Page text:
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Cyber Crime Advice, Contacts and Resources

Please find below various links to further resources on advice, support and contacts for Cyber Crime.

Drugs on Social Media:

Cyber Safe and Compass came together to create an information leaflet outlining how drugs are being sold on social media. The leaflet discusses how social media is being utilised, the risks that come with this, county lines and how Compass can help and support young people if they are taking substances.


For parent’s, National Online Safety have a campaign called Wake Up Wednesday whereby they release a pdf guide every week discussing a social media app or online game. It gives a brief description of what the app/game is then lists what risks it has as well as top tips for parents. They have also released guides for topics such as pressures online and mental health in young people. You have to create an account in order to download the guides, but this is all free:

As well for parents Internet Matters provide information on parental controls and offers clear and concise step-by-step guides for how to set these up on apps/devices and even as far as blocking certain websites from being accessed wifi:

Online Safety Tips and checklist for Parents 11-13:

Online Safety tips and checklist for Parents 14+:

For some families it might be useful to have a ‘Family Agreement’ whereby you talk through how they use the internet and how to behave positively online. There is also an ‘Online Safety Agreement’ option to cater for non family settings e.g. foster carers and youth groups:


If a young person needs help or wants to speak to someone regarding something that has happened online or offline – use the following helplines on this webpage:

If a young person wants to report abuse on a specific site, or in more serious cases, report to the police or other bodies that regulate bodies on the internet, they can use the following site:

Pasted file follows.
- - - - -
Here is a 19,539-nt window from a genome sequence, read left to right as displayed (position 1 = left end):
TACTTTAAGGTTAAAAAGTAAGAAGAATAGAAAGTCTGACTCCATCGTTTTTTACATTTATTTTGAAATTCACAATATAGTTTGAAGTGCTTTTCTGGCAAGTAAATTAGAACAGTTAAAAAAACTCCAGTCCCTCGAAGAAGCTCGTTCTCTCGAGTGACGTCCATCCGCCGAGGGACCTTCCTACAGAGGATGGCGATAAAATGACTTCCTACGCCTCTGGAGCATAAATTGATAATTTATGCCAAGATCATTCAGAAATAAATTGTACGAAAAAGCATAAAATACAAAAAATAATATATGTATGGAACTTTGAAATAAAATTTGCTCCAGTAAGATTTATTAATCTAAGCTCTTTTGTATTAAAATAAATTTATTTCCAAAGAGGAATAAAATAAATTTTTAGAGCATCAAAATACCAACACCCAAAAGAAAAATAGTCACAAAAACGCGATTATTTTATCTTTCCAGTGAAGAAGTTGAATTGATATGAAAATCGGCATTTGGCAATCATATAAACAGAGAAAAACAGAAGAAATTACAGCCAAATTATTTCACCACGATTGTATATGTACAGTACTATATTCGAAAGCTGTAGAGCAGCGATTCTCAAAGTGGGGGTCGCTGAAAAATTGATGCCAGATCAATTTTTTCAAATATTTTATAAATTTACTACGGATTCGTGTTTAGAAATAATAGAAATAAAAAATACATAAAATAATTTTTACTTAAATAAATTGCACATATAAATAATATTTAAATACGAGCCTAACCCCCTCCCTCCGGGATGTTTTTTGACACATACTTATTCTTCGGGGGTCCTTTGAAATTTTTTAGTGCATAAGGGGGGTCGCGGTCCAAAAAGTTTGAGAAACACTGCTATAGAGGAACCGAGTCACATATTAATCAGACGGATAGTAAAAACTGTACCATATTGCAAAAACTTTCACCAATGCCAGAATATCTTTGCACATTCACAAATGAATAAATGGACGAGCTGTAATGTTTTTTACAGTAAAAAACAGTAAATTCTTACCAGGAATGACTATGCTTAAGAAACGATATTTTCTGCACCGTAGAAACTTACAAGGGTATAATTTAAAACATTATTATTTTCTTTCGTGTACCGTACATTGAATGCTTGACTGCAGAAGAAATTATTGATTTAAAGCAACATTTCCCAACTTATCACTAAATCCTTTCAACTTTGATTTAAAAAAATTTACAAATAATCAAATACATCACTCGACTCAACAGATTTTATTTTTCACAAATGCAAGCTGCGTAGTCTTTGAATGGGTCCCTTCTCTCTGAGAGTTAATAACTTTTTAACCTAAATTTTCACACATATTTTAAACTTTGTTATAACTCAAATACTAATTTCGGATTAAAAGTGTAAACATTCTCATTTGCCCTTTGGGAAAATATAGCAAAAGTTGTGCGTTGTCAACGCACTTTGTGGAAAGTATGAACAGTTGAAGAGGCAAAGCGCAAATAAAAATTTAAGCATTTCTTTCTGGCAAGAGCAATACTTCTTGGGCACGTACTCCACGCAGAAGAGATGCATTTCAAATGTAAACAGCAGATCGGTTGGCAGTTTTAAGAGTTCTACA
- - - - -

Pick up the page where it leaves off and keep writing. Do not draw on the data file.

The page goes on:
This online reputation checklist is a simple way for young people to learn what a digital footprint is and how this this can be either negative or positive and can even influence their future:

The Safer Internet Centre Site provides information and advice if students are unsure how to stay safe online (the site caters for ages 3-11 and 11-19):

Some small guide checklists for students if they’re not sure how to set privacy settings/blocking someone on certain apps:

Some extremely important Top Tips to remember are: 

  1. Protect your online reputation: use the services provided to manage your digital footprints and ‘think before you post.’ Content posted online can last forever and could be shared publicly by anyone.
  2. Know where to find help: understand how to report to service providers and use blocking and deleting tools. If something happens that upsets you online, it’s never too late to tell someone. 
  3. Don’t give in to pressure: once you’ve pressed send you can’t take it back.
  4. Respect the law: use reliable services and know how to legally access the music, film and TV you want.
  5. Acknowledge your sources: use trustworthy content and remember to give credit when using others’ work/ideas.
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